Ramadanomics: UAE car dealerships ramp up Ramadan deals
The country’s car dealerships commonly tempt customers with a raft of special discounts and promotions to shift stock
This article is the first in a two-part series exploring how and why UAE businesses change, adapt and thrive during Ramadan, the Islamic fasting month.
Got your eye on a gleaming new Citroen and also want to visit France for free? UAE residents wishing to buy a car during this Ramadan are spoiled for choice, as dealerships offer raffles, 0% financing options and accessory upgrades to lure prospective buyers to the showroom.
While Islam’s holiest month is often lamented by the business community as one of the most sluggish times of the year, the country’s car dealerships commonly tempt customers with a raft of special discounts and promotions to shift stock.
While it is unclear how the trend of Ramadan deals started, the annual discounts have “certainly become an annual tradition here now,” said Mashfique Chowdhury, the editor of UAE-based motoring site DriveArabia.
“It’s possible that long ago, a dealership or two had come up with the idea of ‘generous’ offers during Ramadan, and others simply copied the idea, snowballing into a competition to see who gives the biggest offers,” he added.
This year, stock has proven particularly hard to shift. Despite a strong dollar, and a weak euro and yen providing buoyancy to consumers spending with UAE’s dollar-pegged dirham, and a bumper 2014, new car sales growth since January is reportedly in single digits.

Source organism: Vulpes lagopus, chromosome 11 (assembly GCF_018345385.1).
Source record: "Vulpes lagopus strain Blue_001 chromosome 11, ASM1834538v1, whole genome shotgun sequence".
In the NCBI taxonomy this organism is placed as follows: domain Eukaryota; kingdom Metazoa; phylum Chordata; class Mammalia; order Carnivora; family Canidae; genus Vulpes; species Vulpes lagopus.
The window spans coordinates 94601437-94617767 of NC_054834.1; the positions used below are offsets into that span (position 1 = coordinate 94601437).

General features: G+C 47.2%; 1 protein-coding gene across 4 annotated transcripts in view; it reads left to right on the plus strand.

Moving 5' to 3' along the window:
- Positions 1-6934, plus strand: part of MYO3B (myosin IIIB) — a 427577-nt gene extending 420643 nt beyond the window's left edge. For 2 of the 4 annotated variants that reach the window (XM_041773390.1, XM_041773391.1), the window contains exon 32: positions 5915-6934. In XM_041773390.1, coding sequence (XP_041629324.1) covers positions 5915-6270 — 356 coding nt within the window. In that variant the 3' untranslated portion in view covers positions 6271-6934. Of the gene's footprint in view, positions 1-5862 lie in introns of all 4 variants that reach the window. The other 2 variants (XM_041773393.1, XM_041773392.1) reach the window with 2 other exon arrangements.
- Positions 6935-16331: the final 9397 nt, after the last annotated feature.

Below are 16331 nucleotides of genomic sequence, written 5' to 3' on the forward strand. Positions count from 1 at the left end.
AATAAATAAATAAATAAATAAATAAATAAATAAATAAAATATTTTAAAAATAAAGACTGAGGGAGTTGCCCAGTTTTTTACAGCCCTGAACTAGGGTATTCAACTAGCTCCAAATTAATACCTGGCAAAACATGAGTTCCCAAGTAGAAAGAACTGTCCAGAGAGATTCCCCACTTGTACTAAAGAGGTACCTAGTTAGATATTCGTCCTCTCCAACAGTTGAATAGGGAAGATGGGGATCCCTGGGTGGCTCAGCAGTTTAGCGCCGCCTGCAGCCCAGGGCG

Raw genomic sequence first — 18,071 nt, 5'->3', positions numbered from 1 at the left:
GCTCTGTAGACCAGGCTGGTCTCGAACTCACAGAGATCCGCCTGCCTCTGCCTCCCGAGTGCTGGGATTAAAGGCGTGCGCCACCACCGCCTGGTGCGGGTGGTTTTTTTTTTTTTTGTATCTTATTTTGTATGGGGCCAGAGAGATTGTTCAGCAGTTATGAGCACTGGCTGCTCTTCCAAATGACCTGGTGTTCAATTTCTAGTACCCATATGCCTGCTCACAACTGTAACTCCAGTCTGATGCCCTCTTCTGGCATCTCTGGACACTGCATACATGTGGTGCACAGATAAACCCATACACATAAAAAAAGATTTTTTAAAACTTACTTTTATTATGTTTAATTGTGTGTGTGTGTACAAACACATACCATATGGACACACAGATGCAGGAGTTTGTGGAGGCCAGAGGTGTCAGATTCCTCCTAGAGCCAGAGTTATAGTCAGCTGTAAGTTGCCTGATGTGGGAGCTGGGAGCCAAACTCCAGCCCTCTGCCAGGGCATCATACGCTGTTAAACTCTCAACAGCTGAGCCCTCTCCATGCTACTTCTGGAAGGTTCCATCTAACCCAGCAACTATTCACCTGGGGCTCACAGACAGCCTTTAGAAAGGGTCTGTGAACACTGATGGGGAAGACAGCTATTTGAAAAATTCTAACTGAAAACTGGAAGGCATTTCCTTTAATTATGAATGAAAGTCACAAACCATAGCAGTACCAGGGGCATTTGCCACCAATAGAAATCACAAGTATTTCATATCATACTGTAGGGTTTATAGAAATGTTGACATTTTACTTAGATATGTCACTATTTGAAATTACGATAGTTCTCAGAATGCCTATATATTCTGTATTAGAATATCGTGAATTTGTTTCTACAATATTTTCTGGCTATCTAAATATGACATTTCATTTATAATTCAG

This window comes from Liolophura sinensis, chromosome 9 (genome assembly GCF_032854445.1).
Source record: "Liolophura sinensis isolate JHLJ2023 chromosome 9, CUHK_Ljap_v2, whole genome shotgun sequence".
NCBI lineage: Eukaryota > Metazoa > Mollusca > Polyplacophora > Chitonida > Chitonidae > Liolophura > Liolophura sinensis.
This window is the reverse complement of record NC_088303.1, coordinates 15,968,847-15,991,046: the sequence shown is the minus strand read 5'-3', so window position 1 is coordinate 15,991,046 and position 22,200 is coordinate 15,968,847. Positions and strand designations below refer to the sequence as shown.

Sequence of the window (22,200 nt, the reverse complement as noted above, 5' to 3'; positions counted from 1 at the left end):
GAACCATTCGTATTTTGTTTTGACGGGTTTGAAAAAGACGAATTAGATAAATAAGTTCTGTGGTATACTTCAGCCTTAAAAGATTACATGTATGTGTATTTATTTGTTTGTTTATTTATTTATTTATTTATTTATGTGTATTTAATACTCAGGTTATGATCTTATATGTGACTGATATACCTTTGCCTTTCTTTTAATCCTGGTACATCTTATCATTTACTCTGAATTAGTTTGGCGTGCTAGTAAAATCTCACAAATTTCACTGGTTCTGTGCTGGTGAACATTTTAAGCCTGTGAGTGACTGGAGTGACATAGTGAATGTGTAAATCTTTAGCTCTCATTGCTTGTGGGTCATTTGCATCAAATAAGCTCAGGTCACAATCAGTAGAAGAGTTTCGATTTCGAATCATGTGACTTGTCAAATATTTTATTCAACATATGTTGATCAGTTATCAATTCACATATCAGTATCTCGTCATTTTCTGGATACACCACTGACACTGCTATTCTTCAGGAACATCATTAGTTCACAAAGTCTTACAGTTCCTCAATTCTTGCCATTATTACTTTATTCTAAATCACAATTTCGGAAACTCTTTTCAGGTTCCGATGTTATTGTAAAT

However, Chowdhury claims his site has seen an unusually high spike in traffic during Ramadan, suggesting that some prospective consumers have been waiting for the month to buy. “We suspect there will be a steep drop-off in car sales right after Eid [the holiday marking the end of Ramadan],” he said.
Hassan Siddiqi, the business head of Dubai-based auto-portal Yallamotor, said that is due to the common practice of dealerships aiming to clear their inventories at the end of the year - rather than during the summer - slow car sales this year has likely led to better-than-expected offers.
“I expect to see some good offers mid-year and end of the year to spur the market on,” he said.
Still, prospective car buyers would do well to look closely at the Ramadan offerings. “A lot of offers in Ramadan are packaged where you basically get the same deal in other months as well,” said Siddiqi.
“For example, you don’t get a 5 year service contract on a regular buy but if you’re getting one in Ramadan for the same price, then it’s a good deal. On the other hand, 1 year free insurance is commonly offered so if you’re getting it in Ramadan, it’s not really a big value add.”
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